Southern California Daily Trojan, Vol. 26, No. 56, January 02, 1935
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Editorial Office RI-4111, Sta. 227 Night - PR-4776 DAILY CALIFORNIA TROJAN United Press World Wide News Service Volume XXVI Los Angeles, California, Wednesday, January 2, 1935 Number 56 Veterans Hope To Force Bonus | Bills’ Passage Belgrano States Object of Legion Is To Fight To Last Ditch’ ‘Better Year' President Firm in Stand (Letters to Texan Explains Roosevelt’s Reasons For His Denial WASHINGTON. Jan. 1. — j The. American Legion tonight struck back at President Roosevelt's arguments against immediate payment of the soldier bonus rnd warned that every effort would be made to force such a measure through the 74th congress. The decision of the Legion to fight to the last ditch was announced by its national commander, Frank N. Belgrano Jr.. in a statement analyzing Mr. Roosevelt s position on the bonus contained in a letter to Garland R. Farmer, Henderson. Tex.. Legionnaire Surprise Vote Ousts G. 0. P. State Boards I Democrats Seize Control of Rhode Island Body In ‘Insurrection’ Bomb Perils Mendieta * ★ * * No Damage Is Done * + * * Terrorism Hits Cuba A “better year” was foreseen by Dr. Rufus B. von KieinSmid, president of the university, in his New Year’s message. President Has Hopeful Outlook Republicans Disqualified Governor Green Prepares To Sign All Proposed Measures T oday Bulletin PROVIDENCE, R. I.. Jan. 1— (ll.R)—The Democratic legislature late tonight passed a bill which would wipe out nearly 80 state hoards and commissions, including the public welfare board and state board of public roads It was said Governor Gre?n was prepared to sign the bill tomorrow. Following the legislative session and the inaugural, the Democrats were to stage a victory dance. HAVANA, Jan. 1—<T.P>—President Carlos Mendieta narrowly escaped death in new terrorism sweeping Cuba it was revealed tonight. A bomb was hurled at the president’s automobile New Year's eve, police said, as Mendieta was speeding along the central highway near Punta Brava. The bomb exploded but did not damage the president’s machine. Press Freedom Considered by College Editors Jack Frankish Represents S.C. At Conference in Washington, D. C. New Association Formed French Honored At Convention President Roosevelt, Ickes, Brisbane, Child Meet With Journalists Including a round of conferences with several of the most distin-guished persons of the nation, Pres- Survey Also Snows I ray ident Franklin D. Roosevelt. Arth- \’n„ TVn nf ur Brisbane. Mrs. Eleanor Patter- Among Highest 1 en ot son and Robert S. Allen, noted journalists, as well as addresses from Secretarv' of the Interior Robbins’ Buildings Will Be Moved at Once as Ruling Ends Long Property Fight -*_* - | —-- S.C. Fraternity Desk Editors Condemnation Grade Average Leads in West Desk Editors Will Meet This Afternoon Greek Conference PROVIDENCE, R. I., Jan. 1— (l'.P) — Rhode Island Democrats rally i.uppr>rt of the nation behind him. and Belgrano's reply, formally j opened what may be one of the most tumultuous fights in the new congress. Both leaders are adamant. Mr. Roosevelt wrote Farmer reasons why the government should not be caliber ;;pon to pav the $2 100.000.000 ' bnaus at this time. First, he said, the adjusted certificates do not fall due until 1945. S'.cond, the certificates are to be considered as endowment insurance policies. More than 85 per rert of dying veterans leave no ntl'rr legacy but the certificates to their dependents. To cash them ncv^would remove a vital source of fu* ire income from wives and fami-|lir* of cx-service men. Third, an inquiry disclosed that |tnore than a billion dollars advanced to veterans in a compromise agreement reached in 1931 was I ?pent chiefly in liquidation of debts. 1 Th°re was no reason to believe that immediate disbursal of $2,100,000 000 would stimulate trade. The latter reason. Belgrano said, ‘presents one of the strongest ar- In 1935 Foreseen by Dr. von KieinSmid Because of the development of a philosophy on lift to keep pace with the advances being made by science, 1935 should be a good year, in the opinion of Dr. Rufus B. von KleinSmid, president of the university. “One reason that Spengler gave for his belief in the decline of West-ern civilization was that the re-| markable progress of science in this age has taken place without a cor-! responding development of basic qualities of character; that life has been enriched without evolving a philosophy of life through which to control it,” Dr. von KieinSmid stated. ing complete control of the executive, legislative and Judicial branches of the state government. In a surprise program which they described as “wholly constitutional,” the party of Gov. Theodore Francis Green, dominant ln the House of Representatives, wrested control of the supposedly Republican Senate, refusing to seat two certified Republicans pending recounts. Then in control of the lawmaking machinery, they proceeded to make j over the government to their own ; liking. Plot Launching WTiile the re-elected Governor ; awaited start of the ceremonies impatiently in one room, and while the unsuspecting supreme court justices waited ln another, pre- “I believe, however, that we have Pared ^ t ,hA made considerable progress in this matter and that the year 1935 will show still greater accomplishments, the president forecast. not consist of the materials and activities crowded into its hours. Life consists of character achievements guments in favor of the immediate > and soul enrichment.^ In a very dis-payment of the adjusted service ' certificates I have yet read.” Killer Given Funds By Latvian Consul Democratic legislators launched their plot at separate organization sessions. House Democrats merely bided “How very true it is that life does | their time, having control with 58 seats against 42 for the Republicans. The first assault occurred in the Senate, which according to the November elections would be controlled by 22 Republicans over 20 Democrats. Quinn Commands LONDON. Wednesday. Jan. 2.— |t.P)—The Latvian consul general. George Bissenieks. is the “foreign liplometic official" who supplied [funds to the Russian assassin of feergei Kirov, close associate of Jo-[-/>: Stalin, the Daily Telegraph's fMoscow correspondent said today. The assassin. Leonid Nioklavev. I who shot Kirov in Leningrad, is awaiting execution tinct measure we have come to think of values in the truly worth while experiences of life. Depression and disappointment have taught us that there are some things that cannot be taken away from us. “I do not know with certainty that we shall enjoy greater material prosperity in 1935. I think we shall. But after all, this is not Journalism Teachers Group Elects S.C. Professor to Vice-Presidency Vice president of the American Association of Teachers of Journalism is the new office held by Prof. Roy L. French, director of the S.C. School of Journalism, following his trip to the annual convention of that group held ln Chicago, December 27-29. The S.C. journalism professor made a quick trip eastward for the meeting, leaving Christmas and returning in time to attend the Ala-bama-Stanford football game at the Rose Bowl. The convention was a joint meeting of the teachers’ group and the American Association of Schools and Departments of Journalism. Prof. Kenneth Olson of Minnesota, was named president of the former, with H. H. Herbert of Oklahoma being elected secretary treasurer. Other councillors, in addition to three officers, are Vernon McKenzie Df the Universi-of Washington, and Franklin Banner of Penn State. Greek letter men at the Universi-Ickes and Richard Washburn ty Qf southern California had the Vice-President Professor French Elected In the association of Schools and Departments of Journalism Dean ! Frank Martin of Missouri was elect- president concluded. |_ ________________Capelli to administer the oath to what matters most. The year 1935 only 40 of the 42 “elected ’ senators, is bound to be a better year than He ruled that Wallace Camp-the last few have been. Men have bell of South Kingston and B. Earl grtwn more thoughtful, more con- Anthony of Portsmouth, both Re-siderate, more kind, more just, and publican, could not be seated, al-these qualities governing human re- though the state election board lationships are bound to make for had declared them elected by small happiness and prosperity,” the S.C. i margins. Special committees would be named, Quinn said, to recount ballots in the contests. Deadlock Bioken That left the Senate temporarily with 20 Democrats and 20 Republicans, Quinn giving the Democrats control. Democratic Senate and House chieftains then completed plans to concur in declaring all five seats Arthur Gierlich '32, former sporA in the state supreme court vacant, Bissenieks is a former Latvia dip- editor of the Daily Trojan, yesterday ejecting five new Justices at a Joint mat and was Latvia's first minis- became city editor of the Arcadia or general session tonight. in London after the Lettish re- Tribune as that paper changed own- ! They would unseat Chief Justice [ublic was created from the old ership. P. M. Martindale of Comp- Charles F. Steams and Justices J. Russian empire after the World ton purchased the weekly news organ Jerome Hahn. Elmer J. Rathbone, But a Democrat, Lieut.-Gov. Rob- ed president and Herbert, the sec-ert E. Quinn, presiding officer of retary-treasurer of the former the senate, took command of the group will serve in the same capa-situation. Ignoring Harry T. Bod- | city for this organization, well. Republican floor leader, Quinn ordered secretary of state Louis At the same time as this com-bir ea convention several other Trojan professors attended meetings of their respective groups. Among these were Dean William Hale, Paul Jones and Bob Kingsley, at the law meeting and Dr. John Pfiffner at the political science conventions. Soviet officials said a foreign dip- FomiCr TrOiatl mat was involved in the anti-1 ^ Made Editor of Arcadia Paper Ilomat Stalin plot but refused to reveal his name. H The correspondent said Bissenieks his British wife and two daugh-fir left Leningrad for Riga Mon-iv night. New Air Route Is Planned in Brazil P’»r. Prior to 1917 Bissenieks was affiliated with the Russian social revo-utionarv party and reportedly was Imprisoned ln Russia for "subversive Activities against the Czarist retime.” He was appointed Latvian (consul general ln Leningrad about year ago. from Albert and Frances Eisfeller John Sweeney, and John S. Mur-and named the former Trojan to j dock. take charge of the editorial part of Replacing them would be Con-the work. gressman Francis B. Condon, As- Gierlich was a member of Kappa sistant Attorney General William Sigma social fraternity, serving on Moss of Providence, and House the interfraternity council and is Floor Leader Edmund W. Flynn, all also a newly initiated member of j Democrats, and two Republican jus- RIO DE JANERIO, Jan. 1.—(U.P) —Survey of a new airway opening rich agricultural and mineral resources was revealed today. The route would bisect Brazil and provide a cut-off between the United States, Rio De Janeiro and trade centers of southem Brazil. The projected route laid out by Panamerican airways would bring the northern provinces now 19 days distant by surface transport within one day of the capital. Child, diplomat, thirty-seven editors of coUege publications met in Washington. D. C., last week to form an association to protect the freedom of the college press. Jack Frankish, editor of the Daily Trojan, who represented the University or Southem California will arrive in Los Angeles from New York the first of the week. Stan Beaubaire of the Stanford paper who called the meeting and acted as chairman appointed com-mitttees to draw up a resolution establishing the group’s stand on “any invasion of the freedom of the collegiate press” and a constitution for the organization. The conference was addressed by Jesse H. Cutrer Jr., former editor of the Louisiana state semi-weekly newspaper, Reveille, who was suspended from the school following his refusal to conform to an editorial policy proscribed by Senator Huey P. Long. At White House While chatting with the group who were presented to him on Friday morning, President Roosevelt recalled an ancient feud between the Yale and Harvard editors to be the first out with an extra after the traditional football game between these two universities. He laughed heartily over memories of his own triumph as one of the Harvard editors when he beat his blue rivals by six minutes in the race to get extras to the gates of the stadium. The President in addition held a personal conference with Cutrer, the ex-Louisiana editor. After a series of business meetings the group proceeded to Washington where they were the guests of the Evening Journal and later were entertained at dinner at the Ritz Tower. Misinterpretation of Liberty Secretary Ickes, a former editor of the Maroon, daily publication of the University of Chicago, gave a ringing indictment of attempts to confuse the issue of liberty and urged the editors not to be misled by cries of so-called constitutional lawyers going about the country shouting over the destruction of liberty. He said: “You will find these men in the halls of congress and in the courts of law. I can’t recall a single case in which they have lined themselves on the side of a downtrodden minority who might (Continued on Page Four) A meeting of desk editors of the Daily Trojan is called for 2:C0 today in the editorial rooms. Phil Juergens. Hal Kleinschmidt, Vernon Bank, Nelson Cullenward and George Robert are five regular staff members who will be present. After the vacation holidays and because of the absence of the editor, who is attending a meeting of college newspaper editors in the east, It ls necessary to make some new assignments and announcements of plans for the next month. Supported by Supreme Court Action May Be 1 aken This Week to Finish Park, Bruce Announces ? highest fraternity scholarship index west of the Rocky mountains for the academic year 1933-1934, and rated among the ten highest in the entire United States, according to a survey recently concluded by the National Interfraternity conference. Dr. Francis Bacon, counselor of men at S.C., reported the scholastic record attained by the Trojan chapter houses, pointing out that the survey was conducted among 163 leading colleges and universities throughout the nation. Method Explained The index, as compiled by the Na- Meeting Will Thresh Out tional Interfraternity conference, is based upon the relative standard of fraternity grades as compared with the university's average for all men, which includes both Greek house members and non-organiza-tion men. This comparison of fra- ternity grades with all-men’s grade averages placed the S.C. chapter houses among the first 10 in the nation. The index reveals that in 65 out of 152 institutions, the fraternities made a higher average than the all-men's grades, while in 87, the organization men did not reach the all-men’s average. Others Listed Universities rated with S.C. as among the highest 10 ln fraternity scholarship include Mississippi State, Susquehanna, Mount Union, Carnegie, Mississippi, Wittenberg, Ncrth Dakota, Cincinnati, and St. Lawrence. There are 19 social fraternities on the Trojan campus which came within the scope of the National Interfraternity conference's survey. River Dispute To Be Settled Issue Between States of Colorado Basin Judge Syer To Make Ruling on Trial Questions SAN JOSE, Jan. 1—(U.E)— Judge Robert R. Syer tomorrow Will rule on a set of questions David Lam- PHOENIX. Ariz.. Jan. 1.—<l'.P> — Arizona prepared today for the convening here January 7 of representatives of Colorado river basin states to thresh out issues between the upper and lower basins, and between Arizona and six other states, parties to the Colorado river compact. As the new year brought nearer the day for the final showdown on disputed river interests, it brought forward also the geographical division that may play an important part in the state’s stand. Demands of Yuma county along the Colorado river for quick action to speed proposed construction of a Parker-Gila project will be placed squarely before Governor B. B. Moeur by representatives of Parker, and Yuma. Also working for quick settlement will be the threatened “big stick” of cor.gressional authorization of the Parker diversion dam, on which work was checked by the Arizona national guard several months ago. Should congress authorize the dam, Arizona assertedly would be compelled to resort to Federal court action. or submit to the dam’s con- Plans for the immediate removal of buildings occupying the southwest comer of Doheny Memorial library park have been announced by Henry W. Bruce, comptroller of S.C., as the result of a recent State Supreme court ruling upholding tfce university’s condemnation of tbe property which is owned by Mrs. Nancy II. Robbins. The final efforts of Mrs. Robbins to prevent the university from exercising the right of eminent domain in condemning her property were thwarted when the high tribunal last week upheld the decision of the local Superior court. Suit History Reviewed Removal of the buildings this week to complete the park fronting the library is contemplated, according to Mr. Bruce. I The local Superior court last Oc-i tcber recognized the university's power to exercise the right of eminent domain, and awarded Mrs. Robbins $22,500, which included $2500 for her buildings. Mrs. Robbins carried the suit to the higher court stating that “the adequacy of the award is not questioned, but judgment Is sought on other grounds.” The Supreme court’s decision ends a controversy of some three and a half years. During this period. Mrs. Robbins reduced her claims from $50,000 to $45,000, while the university made offers of $32,000. The case parallelled that of anothe: property owner who in 1928-30 refused to relinquish a comer ho^ and lot now occupied by the physical education building. Right of Eminent Domain The appellate court based its decision principally on the right of S.C. ta exercise the action of eminent fomain. It referred to the constitutional provision stating that “any educational institution of collegiate grade, within the state of California not conducted for profit . „ and exempt from taxation . . . may exercise the right of eminent domain ... for public purposes.” Excerpts from the court records declare that “the illustrious record Dean of Women Returns From Mexico Air Trip struction. An agreement supplemental to j of the university for half a century the Santa Fe compact of 1922. but is a matter of common knowledge. _ _ not specifically involving Arizona and the creative altruism of its son’s defense has submitted for pre-1 adherence to the water division graduates who have become inte-sentation to Dr. George R. Harrison. made b>'lt- was regarded as possible grated into the life of our state former occupant of the house in here. j bears impressive testimony to its which Mrs. Lamson’s body was found ! Opposition of central Arizona ideals and purposes. Memorial day, 1933. Living up to her often-bestowed title of “he globe-trotting dean of . _ ^ .. , women.” Dr. Mary Sinclair Craw- termme what questions the defense ford has spent a three weeks’ so- j ma^ submit Dr. Harrison, joum in Mexico City and neighboring towns. : Explosion Kills Five Dean Crawford made the trip BERLIN. Jan. 1.—(F.E)—Five cliil-It will give access to new trade j solely lor pleasure, accompanied by , dren were killed tonight when • and “highline” elements to any The questions mainly deal with a agreement containing concessions length of pipe found in the yard of on P°wey or limiting the state s pos-the Lamson cottage. The prosecu- j sible future use of wa.er was ex-tion has maintained that Lamson j pected. killed his wife by striking her on the [ head with the pipe, contradicting defense claims that she died from an accidental fall, fatally injuring herself when she struck her head on bathroom fixtures. The defense also claimed that the pipe never had been Inside the Lamson home. Jest Brings Death To Man; Points Gun, Policeman Kills Him CHICAGO. Jan. l.-d'-P'—George _ _ _ _ . . . , ) Callender, 24, bought a revolver to Judge Syer was expected to de- j cekbrate the New Year j In alcoholic jest he pointed it at I four patrons of a North Side tav-I em today and said: ; “Get back!” Patrolman William Raab, off du Other cases referred to in the decision include the New York Supreme court which has stated that in the case of educational institutions “land may be taken for ths purpose of furnishing ample spac<* for the acccss of light and air. and also to beautify and adorn.” Lecturer Returns To Trojan Faculty Dr. Franco Bruno Averardi. author, lecturer and diplomat who took an active part in the Washington Naval conference, was a member of intemationaj Mrs. Colman Smith, visiting j^ew Year’s firecrackers exploded a Looking out, he saw Callender and gas main in suburban Spandau. thought it was a holdup. Senate Asked To Make More Strict Anti-Trust Laws areas on a main trunk airline from the United j friend from New York. She left the States, and provide a faster route j university December 12, flying t0 0~The"main bur^ with terrific de- He'fired five shots and Callender the S.C. chapter of Sigma Delta Chi. i tices of the state supreme court, j direct to southem B-azil, Uruguay ! Mexico City on the new passenger . H chattered ' fell dead national journalistic organization. I Hugh B. Baker and A. A. Capotosto. ! and Argentina. liner “Electra.” She also flew back tonauon. winoows were snav^. u_.-- i A Pan-American amphibian plane ■ *-° Angeles yesterday in ordei after the first inland passage by air ! that she could take up her dutie» between Ria de Janeiro and the !with resumption of classes to i Amazon brought reports to ex- j plode the belief that interior Bra- ; ^ r zil is impenetrable jungle. The to Europe and remote corners^ of ty. was in a booth with his wife. I ^e disarmament section in the sec- _ ___i.___rflt a rio t rt# fVia T an on i n rf WASHINGTON. Jan. 1.—C.P) — hh(J federal trade commission to- ; light asked the senate to tighten |he nation's anti-trust laws and ius prevent growth of monopolies bid eliminate loopholes in unfair pmpeMtion laws. Message to Congress Is * Worked on by President WASHINGTON, Jan. 1. 'LIP) — dier bonus. Frank N. Belgrano Jr., President Roosevelt spent New commander of the American Legion. Years day working on the message ; warned that the veterans would Because of her numerous voyages carry their fight to congress within a few days. ear old inquiry into chain store ractlces. Earlier, the commission sserted that chain stores are not lolating existing anti-trust laws ithough they enjoy competitive adjutages over Independent retailers 0n Capitol Hill have not been fully ecause of lower selling prices. His statement replied to a letter to a Texas Legionnaire indicating flat op- he will read to the 74th congress outlining in greater detail his ! Christmas Eve pledge that the na-The request was made in the tion is “entitled to new hopes and , ^l^f,mcntDreplied. bmmisslon s final report of its six ; cew anticipations.” fronJ President Roosevelt The messree. one of the most im- ,___ portant to come from the White t0 ™mediale Payment of House since Mr. Roosevelt took of- |thc, adjustment service certificates fice. has been enveloped in secrecy.; ? president s reasons there- Even the chief executive's leaders j e' Passage by the House of the bo-| advised of the forthcoming recom- nus *s certain, but Senate lead-' mendations. ! ers believe a presidential veto Inquiries have brought vague re- 1 could be sustained in that body. Hawks Die* plies such as “you’ll be surprised.” Little action is expected from and “you'll be very interested” and congress this week. George F. Hawks, 77, chairman of j “it’s a dandy. I area contains farm and pasture lands. Navigable streams capable i ol accomodating pan American i clipper ships extend over more than 81 per cent of the route. County Home Fire Takes Toll of Five In South Carolina the earth, and as dean of the float ing university which in the summers of 1932 and 1934 made a trip arcund the world with a number of S.C. coeds. Dr. Crawford has become known for her extensive travels and interesting talks on foreign j places. 1 I • Saar’s Return to Germany Is Foreseen by Herr Hitler retariat of the League cf Nations, and participated in the Leegue conferences at Geneva ln 1925, has again returned to S.C. to lecture on Italian culture, it is announced by Dr. Rufus 3. von KieinSmid, president of the university. Dr. Averardi spent the second semester of the 1930-1931 academi# year at S.C.. and again is to lecture here with the resumption of classes this week. The Italian lecturer was bom in Turin of a well-known Piedmontese family. After receiving his doctor- ie board of the El Paso railroad, ied here last night after a pro-facted illness attributed to old age. Hawks had resided here for the gt few years after spending most his life in Texas and in the -thwest. He is ' -d by two ther* la Portia t: ,:. < GAFFNEY, S. C., Jan. I.—1>L'.P)— Fire destroyed the main building cf the Cherokee county home today, burning to death five aged inmates. Convicts from a nearby state prison camp, given temporary liberty for rescue work, went into the biaz-House Demo- inS structure and brought out many crats and Republicans will caucus I injured, wrapped In blankets. BERLIN. Jan. 1 _<i'.P)— Reichs- of changes made permanent during fuehrer Adolf Hitler in a New' Year’s the year. proclamation predicted today that -Twelve months ago/’ he said, “our J law^fetters*'a^d philosophy the Saar territory, under the League enemies prophesied 1934 would see I at the university of Turin he en- of Nations since the World war, au unavoidable breakdown in the tered ;he riipIomatic service Later would return to Germany. new Reich but the German people he turned to the fleld of arts and -The year 1935 shall see us all instead have strengthened in all; Iettenj tQ ^ome a professor of Ger- fillcd with a sense of zeal to fight phases of their national existence, man literature at the University of and work for the people,” Hitler and self-maintenance. . Florence. He has also lectured on caid. “Let us wish nothing better Hitler asserted that despite the i Italian literature at the University than life in honor and peace, for death of the late President Paul of Heidelberg. League of Nations Receives Protest ____________^ R-y Akvs*'*nia ithen our labor wlth God suc* von Hindenburg. unity between the! ~ —^- - * ceed. assuring the nation’s dally Nazi party and the German peoole PHrtf - hrnad ! hnrl m-ovn *vf«n rfw.n-r thp 1 illSUUtlUr Die In Air Crash As the chief executive completed Wednesday to elect officers and or- Fifteen of those rescued were GENEVA, Jan. 1—<t\P>—A new protest was filed with the League of Nations today by Abyssinia, charging serious clashes with Italian trocps in Abyssinia territory in northern Africa. The protest was in more concil- bread. had grown even deeper “after the “But most warmly we wish for purging of certain unclean ele- 1935 the return of that territory (the ments.” Saar> which through its voice and ‘Today the party ls more than ev- blood will proclaim before the world er the actual instrument of the na- its Insoluble unity with the German tion’s political world. ONTARIO. Ore., Jan. 1.—(UJ?)—A student pilot and his instructor Hitler said. | were killed today when their air- iatory tone than previous similar the closely guarded document, New ganize committees. Rep. Joseph W. i treated at city hospitals for expo- documents concerning the recurrent Dealers rushed back to their desks Bvrns, D., Tenn., appears certain sure and effects of smoke. The dor- conflicts between Abyssinian and to be on hand when congress opens to be named speaker. The post of mitory destroyed ' ' - Thursday. majority leader is still in doubt. Meantime, there were rumblings Rep. William Bankhead. D.. Ala.. of an impending battle in congress was reported to have a slight edge over immediate payment ol the sol- I for the post tonight. Re-ch-” : “and this is not an unjustified or pinne crashed at Payette, Ida., Hiller applauded the support Ger- conceited presumption but is con- across the Snake river, mans ga* e the Nr.”i nartr in 1!>?4. firmed throueh the voice of an over- 1 Cecil Graul. 47, pilot of the plane. __________ thanking them and the nr~ty “for whelming majority. died in Ontario hospital two hour? by the flames Italian native troops on the border the national moral regeneration and ‘Tho.'e enemies and fanatics who, after the crash. The student, Tel-housed 41 persons. between Abyssinia and Italian Som- economic restoration of the people believed they would divide the peo- win Sweet, 32. was killed instantly. The flames were believed to have j aliland. and League officials hoped and their work.” pie through a flood of written lies Witnesses said the plane suddenly started in the attic of the brick j for a settlement before the council’s Der Fuehrer predicted that history and insinuations will lack the same : nose-dived from a height of 200 feet structure from defective wiring. session starting January 11. In future would attest to the scop*, (Continued on Page I as the pilot circled the field to land.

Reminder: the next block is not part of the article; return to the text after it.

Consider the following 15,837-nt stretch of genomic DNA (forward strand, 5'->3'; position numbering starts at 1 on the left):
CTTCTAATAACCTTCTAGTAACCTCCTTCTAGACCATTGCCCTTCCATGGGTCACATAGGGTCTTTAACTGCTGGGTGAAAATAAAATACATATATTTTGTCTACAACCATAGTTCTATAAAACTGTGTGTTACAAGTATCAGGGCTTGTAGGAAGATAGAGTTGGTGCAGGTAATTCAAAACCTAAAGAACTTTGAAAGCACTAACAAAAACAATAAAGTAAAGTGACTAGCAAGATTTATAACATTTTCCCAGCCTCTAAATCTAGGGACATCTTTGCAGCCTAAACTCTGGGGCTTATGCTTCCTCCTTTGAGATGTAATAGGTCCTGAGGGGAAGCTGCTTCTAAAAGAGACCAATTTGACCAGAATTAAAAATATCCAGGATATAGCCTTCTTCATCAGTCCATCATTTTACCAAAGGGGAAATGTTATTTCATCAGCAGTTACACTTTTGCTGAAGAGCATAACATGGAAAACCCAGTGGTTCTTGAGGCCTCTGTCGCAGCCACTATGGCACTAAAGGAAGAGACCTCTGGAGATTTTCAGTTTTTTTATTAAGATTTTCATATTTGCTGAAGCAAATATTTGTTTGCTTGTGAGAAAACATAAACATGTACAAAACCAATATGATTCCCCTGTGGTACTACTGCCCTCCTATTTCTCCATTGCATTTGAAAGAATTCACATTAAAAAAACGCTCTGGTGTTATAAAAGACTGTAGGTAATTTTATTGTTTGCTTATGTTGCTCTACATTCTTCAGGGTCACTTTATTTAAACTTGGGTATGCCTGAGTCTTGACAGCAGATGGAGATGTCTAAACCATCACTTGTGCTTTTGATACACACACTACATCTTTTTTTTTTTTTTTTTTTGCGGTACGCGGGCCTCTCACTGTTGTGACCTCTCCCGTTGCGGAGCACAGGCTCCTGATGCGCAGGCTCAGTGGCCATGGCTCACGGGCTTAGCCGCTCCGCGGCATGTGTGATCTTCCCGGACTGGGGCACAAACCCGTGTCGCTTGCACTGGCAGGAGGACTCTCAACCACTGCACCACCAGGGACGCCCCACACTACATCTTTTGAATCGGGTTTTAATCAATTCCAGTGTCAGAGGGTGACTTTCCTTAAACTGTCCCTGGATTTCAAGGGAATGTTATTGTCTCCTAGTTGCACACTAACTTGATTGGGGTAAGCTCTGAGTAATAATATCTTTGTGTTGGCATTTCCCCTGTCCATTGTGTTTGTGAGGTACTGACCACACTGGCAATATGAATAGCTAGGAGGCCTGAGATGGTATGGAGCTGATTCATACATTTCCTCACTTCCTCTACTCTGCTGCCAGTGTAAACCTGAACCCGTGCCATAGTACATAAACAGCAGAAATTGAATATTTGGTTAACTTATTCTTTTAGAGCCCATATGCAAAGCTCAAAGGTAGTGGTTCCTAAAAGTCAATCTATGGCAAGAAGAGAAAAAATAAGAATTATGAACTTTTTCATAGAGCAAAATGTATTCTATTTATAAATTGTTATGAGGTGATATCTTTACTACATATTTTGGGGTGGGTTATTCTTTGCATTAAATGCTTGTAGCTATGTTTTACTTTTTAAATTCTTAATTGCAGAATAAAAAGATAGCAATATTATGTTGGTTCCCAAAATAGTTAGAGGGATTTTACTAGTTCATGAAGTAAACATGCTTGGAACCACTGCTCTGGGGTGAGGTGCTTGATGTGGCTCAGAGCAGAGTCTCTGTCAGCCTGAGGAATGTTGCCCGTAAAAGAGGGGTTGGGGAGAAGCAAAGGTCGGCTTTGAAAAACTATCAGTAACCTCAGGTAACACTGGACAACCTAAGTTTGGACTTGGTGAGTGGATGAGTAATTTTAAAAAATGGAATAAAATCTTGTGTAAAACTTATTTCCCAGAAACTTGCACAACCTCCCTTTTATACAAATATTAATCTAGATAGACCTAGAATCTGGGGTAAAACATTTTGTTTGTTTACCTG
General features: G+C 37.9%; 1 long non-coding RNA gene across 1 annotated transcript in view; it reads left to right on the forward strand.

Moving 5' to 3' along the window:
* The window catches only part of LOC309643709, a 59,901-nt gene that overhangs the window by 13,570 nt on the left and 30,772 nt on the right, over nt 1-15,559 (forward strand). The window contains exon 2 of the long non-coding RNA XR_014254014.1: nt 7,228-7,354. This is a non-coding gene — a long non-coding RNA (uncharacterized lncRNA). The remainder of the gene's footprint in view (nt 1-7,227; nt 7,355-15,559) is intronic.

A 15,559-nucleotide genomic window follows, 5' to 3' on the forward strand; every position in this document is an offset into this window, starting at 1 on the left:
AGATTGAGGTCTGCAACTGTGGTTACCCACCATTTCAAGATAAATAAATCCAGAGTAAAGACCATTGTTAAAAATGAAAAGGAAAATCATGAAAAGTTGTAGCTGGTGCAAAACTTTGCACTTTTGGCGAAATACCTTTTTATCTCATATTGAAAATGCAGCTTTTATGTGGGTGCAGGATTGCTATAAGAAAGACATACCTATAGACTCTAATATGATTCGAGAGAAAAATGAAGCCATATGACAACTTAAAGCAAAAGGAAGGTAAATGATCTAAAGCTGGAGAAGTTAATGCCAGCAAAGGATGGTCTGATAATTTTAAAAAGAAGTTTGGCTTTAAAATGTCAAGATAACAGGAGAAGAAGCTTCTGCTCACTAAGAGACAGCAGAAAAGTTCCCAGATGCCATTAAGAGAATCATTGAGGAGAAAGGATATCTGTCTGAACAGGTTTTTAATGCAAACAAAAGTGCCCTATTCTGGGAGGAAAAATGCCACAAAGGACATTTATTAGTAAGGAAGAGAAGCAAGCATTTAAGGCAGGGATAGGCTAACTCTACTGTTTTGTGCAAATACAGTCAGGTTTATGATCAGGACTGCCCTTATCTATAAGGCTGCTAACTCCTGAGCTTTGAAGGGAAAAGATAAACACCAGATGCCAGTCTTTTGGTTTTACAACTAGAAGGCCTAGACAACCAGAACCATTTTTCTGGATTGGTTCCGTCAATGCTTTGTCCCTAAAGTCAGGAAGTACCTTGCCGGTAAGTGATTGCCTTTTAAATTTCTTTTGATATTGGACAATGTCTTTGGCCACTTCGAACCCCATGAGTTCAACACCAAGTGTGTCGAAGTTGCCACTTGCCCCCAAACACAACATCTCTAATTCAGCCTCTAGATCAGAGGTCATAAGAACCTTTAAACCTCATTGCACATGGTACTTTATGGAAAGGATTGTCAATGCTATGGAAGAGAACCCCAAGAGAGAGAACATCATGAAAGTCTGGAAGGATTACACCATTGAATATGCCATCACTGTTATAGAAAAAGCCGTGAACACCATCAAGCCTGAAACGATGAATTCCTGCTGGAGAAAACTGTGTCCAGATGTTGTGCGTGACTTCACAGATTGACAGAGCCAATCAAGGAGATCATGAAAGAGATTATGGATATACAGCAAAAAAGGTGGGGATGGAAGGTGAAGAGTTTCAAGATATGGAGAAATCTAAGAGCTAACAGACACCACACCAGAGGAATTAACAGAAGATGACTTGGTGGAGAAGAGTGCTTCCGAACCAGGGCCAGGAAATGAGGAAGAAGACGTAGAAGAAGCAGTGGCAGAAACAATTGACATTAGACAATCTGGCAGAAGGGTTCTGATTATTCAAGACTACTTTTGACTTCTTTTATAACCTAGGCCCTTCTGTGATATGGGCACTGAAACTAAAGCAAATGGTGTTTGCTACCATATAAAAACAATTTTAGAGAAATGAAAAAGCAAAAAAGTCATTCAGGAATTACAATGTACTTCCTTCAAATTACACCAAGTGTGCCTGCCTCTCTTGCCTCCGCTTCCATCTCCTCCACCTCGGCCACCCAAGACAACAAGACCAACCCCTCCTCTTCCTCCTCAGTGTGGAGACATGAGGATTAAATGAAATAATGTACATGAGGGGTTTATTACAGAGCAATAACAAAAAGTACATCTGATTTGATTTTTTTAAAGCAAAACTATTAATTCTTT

|Title||Southern California Daily Trojan, Vol. 26, No. 56, January 02, 1935|
Editorial Office RI-4111, Sta. 227 Night - PR-4776
United Press World Wide News Service
Los Angeles, California, Wednesday, January 2, 1935
Veterans Hope To Force Bonus |
Belgrano States Object of Legion Is To Fight To Last Ditch’
President Firm in
(Letters to Texan Explains Roosevelt’s Reasons For His Denial
WASHINGTON. Jan. 1. — j
The. American Legion tonight struck back at President Roosevelt's arguments against immediate payment of the soldier bonus rnd warned that every effort would be made to force such a measure through the 74th congress.
The decision of the Legion to fight to the last ditch was announced by its national commander, Frank N. Belgrano Jr.. in a statement analyzing Mr. Roosevelt s position on the bonus contained in a letter to Garland R. Farmer, Henderson. Tex.. Legionnaire
Surprise Vote Ousts G. 0. P. State Boards
I Democrats Seize Control of Rhode Island Body In ‘Insurrection’
Bomb Perils Mendieta * ★ * *
No Damage Is Done * + * *
Terrorism Hits Cuba
A “better year” was foreseen by Dr. Rufus B. von KieinSmid, president of the university, in his New Year’s message.
President Has Hopeful Outlook
Governor Green Prepares To Sign All Proposed Measures T oday
PROVIDENCE, R. I.. Jan. 1— (ll.R)—The Democratic legislature late tonight passed a bill which would wipe out nearly 80 state hoards and commissions, including the public welfare board and state board of public roads It was said Governor Gre?n was prepared to sign the bill tomorrow.
Following the legislative session and the inaugural, the Democrats were to stage a victory dance.
HAVANA, Jan. 1—